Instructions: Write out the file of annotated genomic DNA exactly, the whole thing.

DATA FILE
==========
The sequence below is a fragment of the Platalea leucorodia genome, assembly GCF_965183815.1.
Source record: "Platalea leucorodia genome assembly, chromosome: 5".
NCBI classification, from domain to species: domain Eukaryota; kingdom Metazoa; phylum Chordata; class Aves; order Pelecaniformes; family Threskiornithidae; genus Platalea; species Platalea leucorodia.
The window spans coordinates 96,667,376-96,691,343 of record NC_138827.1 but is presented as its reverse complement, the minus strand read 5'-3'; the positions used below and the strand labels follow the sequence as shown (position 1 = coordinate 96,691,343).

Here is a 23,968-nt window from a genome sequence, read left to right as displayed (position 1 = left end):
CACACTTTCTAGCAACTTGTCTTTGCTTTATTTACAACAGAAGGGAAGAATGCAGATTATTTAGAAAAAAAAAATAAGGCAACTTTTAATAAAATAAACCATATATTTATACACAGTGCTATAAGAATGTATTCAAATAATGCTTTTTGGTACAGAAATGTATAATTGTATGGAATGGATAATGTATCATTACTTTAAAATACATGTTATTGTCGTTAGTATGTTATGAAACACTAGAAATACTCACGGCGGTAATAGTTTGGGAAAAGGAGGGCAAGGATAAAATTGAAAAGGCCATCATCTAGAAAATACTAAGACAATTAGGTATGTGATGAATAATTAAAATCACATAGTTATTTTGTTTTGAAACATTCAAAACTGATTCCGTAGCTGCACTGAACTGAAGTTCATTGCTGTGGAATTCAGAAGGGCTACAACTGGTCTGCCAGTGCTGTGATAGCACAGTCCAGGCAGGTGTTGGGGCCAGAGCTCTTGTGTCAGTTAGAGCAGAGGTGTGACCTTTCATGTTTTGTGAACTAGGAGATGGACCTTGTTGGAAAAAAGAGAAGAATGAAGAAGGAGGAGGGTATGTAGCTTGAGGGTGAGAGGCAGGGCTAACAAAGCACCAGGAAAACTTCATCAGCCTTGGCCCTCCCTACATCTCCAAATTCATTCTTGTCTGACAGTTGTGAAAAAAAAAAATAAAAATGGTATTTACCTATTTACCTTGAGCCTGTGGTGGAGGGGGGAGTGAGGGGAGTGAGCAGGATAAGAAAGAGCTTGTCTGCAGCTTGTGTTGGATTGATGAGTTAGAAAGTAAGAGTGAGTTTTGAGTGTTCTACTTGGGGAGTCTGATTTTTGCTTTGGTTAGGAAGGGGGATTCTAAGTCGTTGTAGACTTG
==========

The sequence below is a fragment of the Platalea leucorodia genome, assembly GCF_965183815.1.
Source record: "Platalea leucorodia genome assembly, chromosome: 5".
NCBI classification, from domain to species: domain Eukaryota; kingdom Metazoa; phylum Chordata; class Aves; order Pelecaniformes; family Threskiornithidae; genus Platalea; species Platalea leucorodia.
The window spans coordinates 96,667,376-96,691,343 of record NC_138827.1 but is presented as its reverse complement, the minus strand read 5'-3'; the positions used below and the strand labels follow the sequence as shown (position 1 = coordinate 96,691,343).

Here is a 23,968-nt window from a genome sequence, read left to right as displayed (position 1 = left end):
CACACTTTCTAGCAACTTGTCTTTGCTTTATTTACAACAGAAGGGAAGAATGCAGATTATTTAGAAAAAAAAAATAAGGCAACTTTTAATAAAATAAACCATATATTTATACACAGTGCTATAAGAATGTATTCAAATAATGCTTTTTGGTACAGAAATGTATAATTGTATGGAATGGATAATGTATCATTACTTTAAAATACATGTTATTGTCGTTAGTATGTTATGAAACACTAGAAATACTCACGGCGGTAATAGTTTGGGAAAAGGAGGGCAAGGATAAAATTGAAAAGGCCATCATCTAGAAAATACTAAGACAATTAGGTATGTGATGAATAATTAAAATCACATAGTTATTTTGTTTTGAAACATTCAAAACTGATTCCGTAGCTGCACTGAACTGAAGTTCATTGCTGTGGAATTCAGAAGGGCTACAACTGGTCTGCCAGTGCTGTGATAGCACAGTCCAGGCAGGTGTTGGGGCCAGAGCTCTTGTGTCAGTTAGAGCAGAGGTGTGACCTTTCATGTTTTGTGAACTAGGAGATGGACCTTGTTGGAAAAAAGAGAAGAATGAAGAAGGAGGAGGGTATGTAGCTTGAGGGTGAGAGGCAGGGCTAACAAAGCACCAGGAAAACTTCATCAGCCTTGGCCCTCCCTACATCTCCAAATTCATTCTTGTCTGACAGTTGTGAAAAAAAAAAATAAAAATGGTATTTACCTATTTACCTTGAGCCTGTGGTGGAGGGGGGAGTGAGGGGAGTGAGCAGGATAAGAAAGAGCTTGTCTGCAGCTTGTGTTGGATTGATGAGTTAGAAAGTAAGAGTGAGTTTTGAGTGTTCTACTTGGGGAGTCTGATTTTTGCTTTGGTTAGGAAGGGGGATTCTAAGTCGTTGTAGACTTG